A gsm which measures your heartbeat and blood pressure using simple sensors is not a distant possibility; it is just a small innovation away from our present gsm which can already count footsteps and calories. Professor Van den Broek: ‘Our complete personal environment is becoming governed by electronics.' He delivered his inaugural lecture on 26 October on the consequences of this development for biomedical science communication.
But this is not his only concern. ’If we don’t watch out, these developments will lead to inequality. A large group of people have access to the knowledge and benefit from its acquisition. They are able to follow, read and discuss such biomedical knowledge. They benefit from personalised medicine and personalised e-health. But there are too many people who will not be able to benefit from sharing this knowledge. Take, for example, the one and a half million functionally illiterate people in the Netherlands as well as the group who are in socio-economic terms weaker and the elderly. Within the framework of my professorship, I want to contribute to combatting this social inequality.’Inquisitive inquirer
Van den Broek calls himself an ‘inquisitive inquirer’ who always wants to know everything. He favours an active transfer of knowledge by participatory means: people must join in. ‘I want to show people that science is often easier than they assume; it’s more fun and closer than people think. Science permeates our lives.’Inaugural lecture Prof. Dr J.M. van den Broek
Friday 26 October
Hilje Papma | alfa
Study tracks inner workings of the brain with new biosensor
16.08.2018 | Rheinische Friedrich-Wilhelms-Universität Bonn
Foods of the future
15.08.2018 | Georg-August-Universität Göttingen
New design tool automatically creates nanostructure 3D-print templates for user-given colors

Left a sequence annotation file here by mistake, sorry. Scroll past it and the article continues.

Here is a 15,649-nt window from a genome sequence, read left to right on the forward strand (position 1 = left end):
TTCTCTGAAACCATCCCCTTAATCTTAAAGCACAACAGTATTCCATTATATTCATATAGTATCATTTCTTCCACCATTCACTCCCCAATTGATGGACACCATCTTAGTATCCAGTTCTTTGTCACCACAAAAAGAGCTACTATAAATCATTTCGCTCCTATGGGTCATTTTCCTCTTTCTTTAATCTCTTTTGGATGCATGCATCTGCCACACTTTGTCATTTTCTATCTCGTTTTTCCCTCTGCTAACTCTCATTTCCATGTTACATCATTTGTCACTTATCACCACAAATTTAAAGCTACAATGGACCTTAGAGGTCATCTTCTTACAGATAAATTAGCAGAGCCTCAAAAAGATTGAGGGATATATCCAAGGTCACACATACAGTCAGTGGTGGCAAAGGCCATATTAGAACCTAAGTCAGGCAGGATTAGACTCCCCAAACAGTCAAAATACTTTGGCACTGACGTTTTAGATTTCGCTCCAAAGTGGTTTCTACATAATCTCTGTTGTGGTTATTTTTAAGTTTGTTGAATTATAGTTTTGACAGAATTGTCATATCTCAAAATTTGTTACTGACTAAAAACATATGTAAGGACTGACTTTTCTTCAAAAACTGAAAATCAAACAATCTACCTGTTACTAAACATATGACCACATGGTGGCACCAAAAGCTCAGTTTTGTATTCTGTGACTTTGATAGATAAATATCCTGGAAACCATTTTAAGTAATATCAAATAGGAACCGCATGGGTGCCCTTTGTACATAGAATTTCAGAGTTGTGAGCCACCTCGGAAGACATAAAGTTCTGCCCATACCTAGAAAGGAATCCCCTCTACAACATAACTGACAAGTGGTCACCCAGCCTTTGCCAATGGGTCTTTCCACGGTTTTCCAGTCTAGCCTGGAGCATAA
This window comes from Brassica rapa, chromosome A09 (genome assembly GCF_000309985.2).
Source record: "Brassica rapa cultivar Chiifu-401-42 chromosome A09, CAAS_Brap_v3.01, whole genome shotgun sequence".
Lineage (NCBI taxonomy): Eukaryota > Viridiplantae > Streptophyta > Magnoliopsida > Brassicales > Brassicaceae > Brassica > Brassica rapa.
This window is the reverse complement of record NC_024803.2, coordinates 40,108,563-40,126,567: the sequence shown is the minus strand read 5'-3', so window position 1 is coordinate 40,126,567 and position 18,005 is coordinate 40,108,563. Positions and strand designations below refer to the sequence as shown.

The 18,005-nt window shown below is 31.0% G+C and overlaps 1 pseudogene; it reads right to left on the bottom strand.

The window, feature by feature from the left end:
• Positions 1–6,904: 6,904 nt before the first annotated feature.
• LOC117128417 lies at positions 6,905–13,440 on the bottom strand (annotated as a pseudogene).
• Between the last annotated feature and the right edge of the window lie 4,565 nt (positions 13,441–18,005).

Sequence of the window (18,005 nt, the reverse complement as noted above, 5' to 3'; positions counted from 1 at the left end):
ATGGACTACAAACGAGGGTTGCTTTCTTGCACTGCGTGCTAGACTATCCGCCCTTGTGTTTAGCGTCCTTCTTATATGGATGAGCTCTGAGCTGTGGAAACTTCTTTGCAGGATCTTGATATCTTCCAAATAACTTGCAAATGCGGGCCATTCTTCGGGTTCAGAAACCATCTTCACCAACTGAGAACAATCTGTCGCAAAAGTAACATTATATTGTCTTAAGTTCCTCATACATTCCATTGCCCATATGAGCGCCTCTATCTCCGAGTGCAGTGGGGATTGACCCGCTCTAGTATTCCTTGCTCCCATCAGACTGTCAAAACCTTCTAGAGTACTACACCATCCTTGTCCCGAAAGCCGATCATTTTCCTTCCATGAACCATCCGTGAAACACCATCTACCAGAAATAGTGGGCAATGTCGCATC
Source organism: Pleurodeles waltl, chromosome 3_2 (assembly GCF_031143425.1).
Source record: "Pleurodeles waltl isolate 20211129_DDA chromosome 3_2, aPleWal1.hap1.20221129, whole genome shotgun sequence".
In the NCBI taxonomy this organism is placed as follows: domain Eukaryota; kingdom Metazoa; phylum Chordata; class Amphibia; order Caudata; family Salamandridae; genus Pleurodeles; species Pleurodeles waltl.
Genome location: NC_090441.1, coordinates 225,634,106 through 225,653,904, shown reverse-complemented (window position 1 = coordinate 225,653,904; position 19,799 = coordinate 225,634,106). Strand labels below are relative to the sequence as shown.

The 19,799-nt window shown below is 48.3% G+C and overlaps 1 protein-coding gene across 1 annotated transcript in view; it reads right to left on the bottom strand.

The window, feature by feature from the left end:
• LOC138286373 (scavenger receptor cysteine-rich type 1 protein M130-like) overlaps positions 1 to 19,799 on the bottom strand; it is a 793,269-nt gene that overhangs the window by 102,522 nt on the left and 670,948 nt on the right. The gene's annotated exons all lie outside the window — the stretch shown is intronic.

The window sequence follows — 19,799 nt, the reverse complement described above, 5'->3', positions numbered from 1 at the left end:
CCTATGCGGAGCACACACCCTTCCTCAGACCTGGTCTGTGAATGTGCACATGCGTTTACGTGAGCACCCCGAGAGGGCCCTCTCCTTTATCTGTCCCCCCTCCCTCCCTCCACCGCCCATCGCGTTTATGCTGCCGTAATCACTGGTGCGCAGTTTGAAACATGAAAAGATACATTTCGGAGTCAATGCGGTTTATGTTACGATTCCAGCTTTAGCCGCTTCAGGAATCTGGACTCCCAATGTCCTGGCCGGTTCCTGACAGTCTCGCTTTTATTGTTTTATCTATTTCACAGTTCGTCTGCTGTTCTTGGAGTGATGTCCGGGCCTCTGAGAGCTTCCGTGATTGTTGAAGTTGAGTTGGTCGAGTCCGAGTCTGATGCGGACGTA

Scientists present work at prestigious SIGGRAPH conference
Most of the objects we see are colored by pigments, but using pigments has disadvantages: such colors can fade, industrial pigments are often toxic, and...
Scientists at the University of California, Los Angeles present new research on a curious cosmic phenomenon known as "whistlers" -- very low frequency packets...
Scientists develop first tool to use machine learning methods to compute flow around interactively designable 3D objects. Tool will be presented at this year’s prestigious SIGGRAPH conference.
When engineers or designers want to test the aerodynamic properties of the newly designed shape of a car, airplane, or other object, they would normally model...
Researchers from TU Graz and their industry partners have unveiled a world first: the prototype of a robot-controlled, high-speed combined charging system (CCS) for electric vehicles that enables series charging of cars in various parking positions.
Global demand for electric vehicles is forecast to rise sharply: by 2025, the number of new vehicle registrations is expected to reach 25 million per year....
Proteins must be folded correctly to fulfill their molecular functions in cells. Molecular assistants called chaperones help proteins exploit their inbuilt folding potential and reach the correct three-dimensional structure. Researchers at the Max Planck Institute of Biochemistry (MPIB) have demonstrated that actin, the most abundant protein in higher developed cells, does not have the inbuilt potential to fold and instead requires special assistance to fold into its active state. The chaperone TRiC uses a previously undescribed mechanism to perform actin folding. The study was recently published in the journal Cell.
Actin is the most abundant protein in highly developed cells and has diverse functions in processes like cell stabilization, cell division and muscle...
17.08.2018 | Event News
08.08.2018 | Event News
27.07.2018 | Event News
17.08.2018 | Physics and Astronomy
17.08.2018 | Information Technology
17.08.2018 | Life Sciences